“The debates on the Telecoms Package, thanks to a remarkable citizen mobilization, led to an extremely strong recognition of the access to internet as a fundamental right with the re-adoption of amendment 138/46 in second reading by a qualified majority.”
“Answer: The City of Edinburgh Council spent £10,626.04 on bottled water from January 2008 to December 2008.”
You must know the drill by now, sign the petition to try to get the Duchy added to the Freedom of Information Act:
look what I found at the National Archives…
“Dear Private Secretary
The Prime Minister wishes ministers to be reminded that they should never admit the existence of arrangements by which Ministers meet Lobby Correspondents…”
[November 27, 1964]
I have set up this Google Group for people who want to be part of the campaign to improve the Freedom of Information Act and make it easier for people to get information about public services and public authorities.
Please join if you are interested:
coming soon: petition to make academies (state-funded schools) subject to FOI
The FOI Wiki now has a list of FOI Blogs. If you are not interested in such Blogs then please stop reading.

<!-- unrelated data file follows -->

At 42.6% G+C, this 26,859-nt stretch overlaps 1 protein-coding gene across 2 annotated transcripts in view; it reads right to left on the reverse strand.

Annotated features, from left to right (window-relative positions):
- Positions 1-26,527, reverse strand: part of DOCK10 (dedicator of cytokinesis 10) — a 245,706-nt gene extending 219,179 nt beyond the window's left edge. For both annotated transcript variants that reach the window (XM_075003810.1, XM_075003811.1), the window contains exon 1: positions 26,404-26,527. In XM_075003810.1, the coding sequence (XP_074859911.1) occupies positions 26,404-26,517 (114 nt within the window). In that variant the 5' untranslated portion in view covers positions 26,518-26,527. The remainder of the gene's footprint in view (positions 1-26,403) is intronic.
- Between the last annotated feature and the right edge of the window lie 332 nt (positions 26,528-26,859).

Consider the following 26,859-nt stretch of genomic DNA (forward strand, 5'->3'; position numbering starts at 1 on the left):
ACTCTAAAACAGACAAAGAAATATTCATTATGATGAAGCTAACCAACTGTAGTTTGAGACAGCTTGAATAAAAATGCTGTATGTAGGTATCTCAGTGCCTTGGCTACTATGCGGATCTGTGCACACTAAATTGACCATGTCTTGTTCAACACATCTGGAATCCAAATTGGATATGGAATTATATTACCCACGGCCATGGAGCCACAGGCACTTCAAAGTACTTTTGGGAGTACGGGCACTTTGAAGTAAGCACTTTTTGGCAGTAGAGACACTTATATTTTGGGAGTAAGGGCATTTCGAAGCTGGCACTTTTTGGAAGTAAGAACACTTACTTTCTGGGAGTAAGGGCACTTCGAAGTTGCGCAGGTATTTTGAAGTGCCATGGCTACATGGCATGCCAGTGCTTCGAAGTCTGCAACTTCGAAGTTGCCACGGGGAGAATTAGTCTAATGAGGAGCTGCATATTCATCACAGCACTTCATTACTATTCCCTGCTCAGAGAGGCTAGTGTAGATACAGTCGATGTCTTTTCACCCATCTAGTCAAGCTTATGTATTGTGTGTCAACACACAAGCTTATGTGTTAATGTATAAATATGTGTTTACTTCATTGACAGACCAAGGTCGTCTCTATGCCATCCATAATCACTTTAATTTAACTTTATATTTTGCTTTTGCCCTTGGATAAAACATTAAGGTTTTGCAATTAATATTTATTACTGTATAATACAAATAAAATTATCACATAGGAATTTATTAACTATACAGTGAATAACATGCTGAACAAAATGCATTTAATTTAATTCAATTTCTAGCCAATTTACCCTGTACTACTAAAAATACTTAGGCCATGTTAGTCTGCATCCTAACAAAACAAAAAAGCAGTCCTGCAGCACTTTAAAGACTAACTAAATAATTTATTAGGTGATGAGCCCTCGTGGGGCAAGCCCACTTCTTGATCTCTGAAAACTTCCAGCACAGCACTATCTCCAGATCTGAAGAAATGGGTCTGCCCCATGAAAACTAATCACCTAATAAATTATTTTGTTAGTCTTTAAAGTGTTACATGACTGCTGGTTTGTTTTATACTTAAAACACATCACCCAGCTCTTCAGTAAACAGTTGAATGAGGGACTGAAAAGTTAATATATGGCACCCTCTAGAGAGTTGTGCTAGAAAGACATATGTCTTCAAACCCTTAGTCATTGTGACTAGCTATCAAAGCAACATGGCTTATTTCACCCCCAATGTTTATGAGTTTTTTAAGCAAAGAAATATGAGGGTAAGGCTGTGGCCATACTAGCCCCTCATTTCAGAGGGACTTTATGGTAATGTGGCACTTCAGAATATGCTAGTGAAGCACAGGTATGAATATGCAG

Below is an extract from a recent (3 Mar 2009) ICO opinion, case
reference ENQ0234673 that I have been forwarded. The opinion suggests a valid request for information under the Freedom of Information Act 2000 (FOIA) as an ‘applicant’ is a request which:
“* “is in writing,
* states the name of the applicant and an address for
* describes the information requested.”
The FOIA does not seek to place restrictions on who can make a request for information and thus the word ‘applicant’ is not defined within the Act. An ‘applicant’ can be a private individual, an company or any other body such as an unincorporated association.”
This appears to be quite a liberal interpretation of who can make a request under the Act but it may reflect what the ICO does in practice. Up until now I had assumed that the ICO would only accept appeals from natural persons (people), companies, limited liability partnerships, public authorities and bodies formed by statute, Royal Charter or similar. I thought that only ‘legal persons’ could make requests.
It would be great if the ICO could publish some guidance on the website about this.
Justice Secretary Jack Straw has vetoed the publication of minutes of key Cabinet meetings held in the run-up to the Iraq war in 2003.
Jack Straw said “There is a balance to be struck between openness and maintaining aspects of our structure of democratic government,”
The fact is though that the Freedom of Information Act contains a public interest test which required the Information Tribunal to consider that balance.
I would rather that crucial decision whether or not disclosure is in the public interest was taken by an independent person rather than someone who might be embarrassed by the information.
Scrap the ministerial veto procedure!
twelve questions to ask every MP in the UK about transparency/FOI
this blog entry is a work in progress – I will keep editing it as ideas come to me.